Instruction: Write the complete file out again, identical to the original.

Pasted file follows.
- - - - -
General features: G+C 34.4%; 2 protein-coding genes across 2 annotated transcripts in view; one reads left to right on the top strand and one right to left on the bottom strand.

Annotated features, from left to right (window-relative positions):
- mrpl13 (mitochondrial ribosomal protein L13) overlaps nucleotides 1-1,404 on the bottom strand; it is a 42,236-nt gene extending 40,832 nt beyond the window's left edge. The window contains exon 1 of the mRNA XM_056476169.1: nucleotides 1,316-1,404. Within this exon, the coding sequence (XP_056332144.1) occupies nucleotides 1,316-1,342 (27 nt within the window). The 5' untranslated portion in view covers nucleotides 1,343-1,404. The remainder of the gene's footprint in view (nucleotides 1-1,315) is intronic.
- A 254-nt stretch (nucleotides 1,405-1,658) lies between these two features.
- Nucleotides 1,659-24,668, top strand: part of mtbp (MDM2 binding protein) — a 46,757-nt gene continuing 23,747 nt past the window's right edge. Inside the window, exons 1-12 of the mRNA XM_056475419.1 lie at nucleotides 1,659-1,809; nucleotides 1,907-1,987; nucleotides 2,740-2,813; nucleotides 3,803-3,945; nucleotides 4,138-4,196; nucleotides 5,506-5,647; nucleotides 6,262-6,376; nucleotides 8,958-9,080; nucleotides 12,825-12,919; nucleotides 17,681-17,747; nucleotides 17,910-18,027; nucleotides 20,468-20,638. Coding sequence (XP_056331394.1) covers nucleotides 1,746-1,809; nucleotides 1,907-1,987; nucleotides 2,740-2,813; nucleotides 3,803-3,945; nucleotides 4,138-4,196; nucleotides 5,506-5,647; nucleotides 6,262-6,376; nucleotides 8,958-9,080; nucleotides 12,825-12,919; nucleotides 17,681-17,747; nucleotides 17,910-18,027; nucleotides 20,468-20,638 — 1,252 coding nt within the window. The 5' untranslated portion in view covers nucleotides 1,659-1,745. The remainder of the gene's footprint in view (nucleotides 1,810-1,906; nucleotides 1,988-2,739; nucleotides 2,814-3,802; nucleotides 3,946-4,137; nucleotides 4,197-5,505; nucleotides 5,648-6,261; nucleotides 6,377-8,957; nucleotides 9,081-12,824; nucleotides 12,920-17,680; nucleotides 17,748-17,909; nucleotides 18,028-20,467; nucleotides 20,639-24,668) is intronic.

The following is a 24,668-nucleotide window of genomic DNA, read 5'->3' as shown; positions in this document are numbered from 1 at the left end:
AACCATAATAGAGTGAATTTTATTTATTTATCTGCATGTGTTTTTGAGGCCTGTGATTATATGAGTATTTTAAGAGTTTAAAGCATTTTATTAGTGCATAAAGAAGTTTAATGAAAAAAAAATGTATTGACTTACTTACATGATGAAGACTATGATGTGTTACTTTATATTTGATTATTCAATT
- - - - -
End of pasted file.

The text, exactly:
General features: G+C 34.4%; 2 protein-coding genes across 2 annotated transcripts in view; one reads left to right on the top strand and one right to left on the bottom strand.

Annotated features, from left to right (window-relative positions):
- mrpl13 (mitochondrial ribosomal protein L13) overlaps nucleotides 1-1,404 on the bottom strand; it is a 42,236-nt gene extending 40,832 nt beyond the window's left edge. The window contains exon 1 of the mRNA XM_056476169.1: nucleotides 1,316-1,404. Within this exon, the coding sequence (XP_056332144.1) occupies nucleotides 1,316-1,342 (27 nt within the window). The 5' untranslated portion in view covers nucleotides 1,343-1,404. The remainder of the gene's footprint in view (nucleotides 1-1,315) is intronic.
- A 254-nt stretch (nucleotides 1,405-1,658) lies between these two features.
- Nucleotides 1,659-24,668, top strand: part of mtbp (MDM2 binding protein) — a 46,757-nt gene continuing 23,747 nt past the window's right edge. Inside the window, exons 1-12 of the mRNA XM_056475419.1 lie at nucleotides 1,659-1,809; nucleotides 1,907-1,987; nucleotides 2,740-2,813; nucleotides 3,803-3,945; nucleotides 4,138-4,196; nucleotides 5,506-5,647; nucleotides 6,262-6,376; nucleotides 8,958-9,080; nucleotides 12,825-12,919; nucleotides 17,681-17,747; nucleotides 17,910-18,027; nucleotides 20,468-20,638. Coding sequence (XP_056331394.1) covers nucleotides 1,746-1,809; nucleotides 1,907-1,987; nucleotides 2,740-2,813; nucleotides 3,803-3,945; nucleotides 4,138-4,196; nucleotides 5,506-5,647; nucleotides 6,262-6,376; nucleotides 8,958-9,080; nucleotides 12,825-12,919; nucleotides 17,681-17,747; nucleotides 17,910-18,027; nucleotides 20,468-20,638 — 1,252 coding nt within the window. The 5' untranslated portion in view covers nucleotides 1,659-1,745. The remainder of the gene's footprint in view (nucleotides 1,810-1,906; nucleotides 1,988-2,739; nucleotides 2,814-3,802; nucleotides 3,946-4,137; nucleotides 4,197-5,505; nucleotides 5,648-6,261; nucleotides 6,377-8,957; nucleotides 9,081-12,824; nucleotides 12,920-17,680; nucleotides 17,748-17,909; nucleotides 18,028-20,467; nucleotides 20,639-24,668) is intronic.

The following is a 24,668-nucleotide window of genomic DNA, read 5'->3' as shown; positions in this document are numbered from 1 at the left end:
AACCATAATAGAGTGAATTTTATTTATTTATCTGCATGTGTTTTTGAGGCCTGTGATTATATGAGTATTTTAAGAGTTTAAAGCATTTTATTAGTGCATAAAGAAGTTTAATGAAAAAAAAATGTATTGACTTACTTACATGATGAAGACTATGATGTGTTACTTTATATTTGATTATTCAATT